[8] Proposal at section VII.B.3.xi.

[9] See, e.g., IDI De Minimis Rulemaking at 12467 (Statement of Chairman J. Christopher Giancarlo) (“As I have said many times before, I believe that CFTC policy is best when it is driven by data and not assumptions.”).

[10] The cost-benefit consideration in the Proposal loosely references and mischaracterizes information contained in three public studies that allude to challenges in SDR data. Unfortunately, these studies are from 2015 or earlier and are based upon data from the initial roll-out of SDR reporting. These studies address incomplete rather than inaccurate data and do not belong in this Proposal that focuses on verification of data. See fn. 6, supra.  The Roadmap explained that validations should be utilized to reject swap data reports with missing data fields, and these issues would be better served by a holistic implementation of the Roadmap and do not require the onerous verification aspects of the Proposal. Furthermore, some of these identified issues also would be resolved by the technical specification detailed in the Roadmap and, again, if proposed in unison, would provide RCPs with clear definition, form and manner, and allowable values. The reference to the third study also fails to mention that the two soybean swaps referred to were removed from a universe of 39,622 agricultural swaps.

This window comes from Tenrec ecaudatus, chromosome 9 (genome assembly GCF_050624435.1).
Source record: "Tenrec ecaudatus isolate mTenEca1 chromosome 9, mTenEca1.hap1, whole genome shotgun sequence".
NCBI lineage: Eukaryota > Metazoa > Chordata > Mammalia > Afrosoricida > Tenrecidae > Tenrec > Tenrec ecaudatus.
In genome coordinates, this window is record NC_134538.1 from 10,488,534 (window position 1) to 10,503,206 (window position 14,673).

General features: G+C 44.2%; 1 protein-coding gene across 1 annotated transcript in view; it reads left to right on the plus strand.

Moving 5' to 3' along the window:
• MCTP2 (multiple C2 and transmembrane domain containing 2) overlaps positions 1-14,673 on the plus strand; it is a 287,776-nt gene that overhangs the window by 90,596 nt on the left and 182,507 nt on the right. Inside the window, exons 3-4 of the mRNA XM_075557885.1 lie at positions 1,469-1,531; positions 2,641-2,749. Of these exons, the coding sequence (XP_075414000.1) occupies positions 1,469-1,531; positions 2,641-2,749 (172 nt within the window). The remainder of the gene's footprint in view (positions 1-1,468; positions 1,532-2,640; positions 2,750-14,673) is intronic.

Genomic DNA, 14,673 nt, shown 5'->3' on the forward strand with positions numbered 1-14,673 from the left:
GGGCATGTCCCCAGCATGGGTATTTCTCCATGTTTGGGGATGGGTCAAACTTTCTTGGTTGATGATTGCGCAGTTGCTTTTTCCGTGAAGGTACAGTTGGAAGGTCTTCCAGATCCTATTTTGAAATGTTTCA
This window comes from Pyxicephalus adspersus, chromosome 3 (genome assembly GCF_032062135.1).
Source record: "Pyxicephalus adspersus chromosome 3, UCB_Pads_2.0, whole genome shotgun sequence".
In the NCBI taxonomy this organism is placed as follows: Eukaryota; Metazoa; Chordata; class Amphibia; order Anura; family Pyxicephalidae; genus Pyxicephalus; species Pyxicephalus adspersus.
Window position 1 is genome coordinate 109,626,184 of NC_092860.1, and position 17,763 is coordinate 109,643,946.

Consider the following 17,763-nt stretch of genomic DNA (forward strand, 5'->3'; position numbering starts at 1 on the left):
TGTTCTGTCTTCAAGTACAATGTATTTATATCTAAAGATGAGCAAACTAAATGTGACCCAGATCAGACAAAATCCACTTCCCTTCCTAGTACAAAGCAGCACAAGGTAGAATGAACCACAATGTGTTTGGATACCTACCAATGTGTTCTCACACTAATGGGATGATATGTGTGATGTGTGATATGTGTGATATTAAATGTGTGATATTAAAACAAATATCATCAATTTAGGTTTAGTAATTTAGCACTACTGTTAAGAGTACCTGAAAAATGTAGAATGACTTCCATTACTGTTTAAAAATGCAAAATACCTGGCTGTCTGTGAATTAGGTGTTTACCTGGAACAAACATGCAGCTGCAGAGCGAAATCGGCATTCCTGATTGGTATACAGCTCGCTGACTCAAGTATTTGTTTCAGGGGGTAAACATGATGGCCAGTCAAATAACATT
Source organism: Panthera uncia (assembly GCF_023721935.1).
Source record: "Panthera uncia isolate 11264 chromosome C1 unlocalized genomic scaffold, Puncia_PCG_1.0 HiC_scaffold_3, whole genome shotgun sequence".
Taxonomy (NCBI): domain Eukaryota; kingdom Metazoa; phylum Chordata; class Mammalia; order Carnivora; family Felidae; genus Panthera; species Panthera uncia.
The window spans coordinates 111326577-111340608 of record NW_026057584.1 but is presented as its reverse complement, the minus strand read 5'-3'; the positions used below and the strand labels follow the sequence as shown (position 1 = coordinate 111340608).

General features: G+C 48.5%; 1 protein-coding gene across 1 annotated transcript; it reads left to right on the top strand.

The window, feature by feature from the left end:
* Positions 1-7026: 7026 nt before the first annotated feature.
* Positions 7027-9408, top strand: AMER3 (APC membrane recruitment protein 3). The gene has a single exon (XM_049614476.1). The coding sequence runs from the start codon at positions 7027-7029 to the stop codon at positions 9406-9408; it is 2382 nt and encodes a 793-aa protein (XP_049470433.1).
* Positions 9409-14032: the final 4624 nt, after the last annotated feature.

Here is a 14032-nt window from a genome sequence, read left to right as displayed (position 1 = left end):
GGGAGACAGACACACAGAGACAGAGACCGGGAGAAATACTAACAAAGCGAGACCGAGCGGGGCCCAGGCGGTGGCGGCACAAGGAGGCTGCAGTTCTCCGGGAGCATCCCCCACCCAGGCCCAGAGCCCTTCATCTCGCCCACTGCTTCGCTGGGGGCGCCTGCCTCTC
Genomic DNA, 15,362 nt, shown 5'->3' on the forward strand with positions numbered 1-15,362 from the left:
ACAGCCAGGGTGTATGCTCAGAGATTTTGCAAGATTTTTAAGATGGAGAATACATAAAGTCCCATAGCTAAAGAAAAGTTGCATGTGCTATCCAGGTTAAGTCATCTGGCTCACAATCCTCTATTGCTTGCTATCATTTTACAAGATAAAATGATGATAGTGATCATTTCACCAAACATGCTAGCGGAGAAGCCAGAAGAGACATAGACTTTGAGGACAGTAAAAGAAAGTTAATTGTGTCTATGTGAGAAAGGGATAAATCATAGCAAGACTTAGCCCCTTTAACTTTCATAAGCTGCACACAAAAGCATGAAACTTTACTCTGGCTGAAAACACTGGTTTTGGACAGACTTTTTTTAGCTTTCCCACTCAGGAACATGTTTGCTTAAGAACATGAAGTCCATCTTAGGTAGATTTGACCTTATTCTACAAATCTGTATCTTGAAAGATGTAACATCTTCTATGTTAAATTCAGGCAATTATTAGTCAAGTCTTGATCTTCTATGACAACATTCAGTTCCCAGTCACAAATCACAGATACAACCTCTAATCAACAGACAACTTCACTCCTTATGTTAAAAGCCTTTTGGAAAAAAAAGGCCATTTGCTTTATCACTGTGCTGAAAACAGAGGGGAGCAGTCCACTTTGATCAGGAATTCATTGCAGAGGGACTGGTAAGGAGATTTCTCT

[11] Motor Vehicle Mfrs. Ass’n of U.S., Inc. v. State Farm Mut. Auto Ins. Co., 463 U.S. 29, 43 (1983).

[12] 7 U.S.C. 19(a).

[13] See APA, 7 U.S.C. 706(2)(A).

[14] 17 CFR 49.13.

[15] Proposal at section II.I.

[16] Id., text accompanying n.70.

[17] Id., text immediately following n.73.

[18] See Opening Statement of Commissioner Dawn D. Stump before the CFTC Open Meeting, November 5, 2018, available at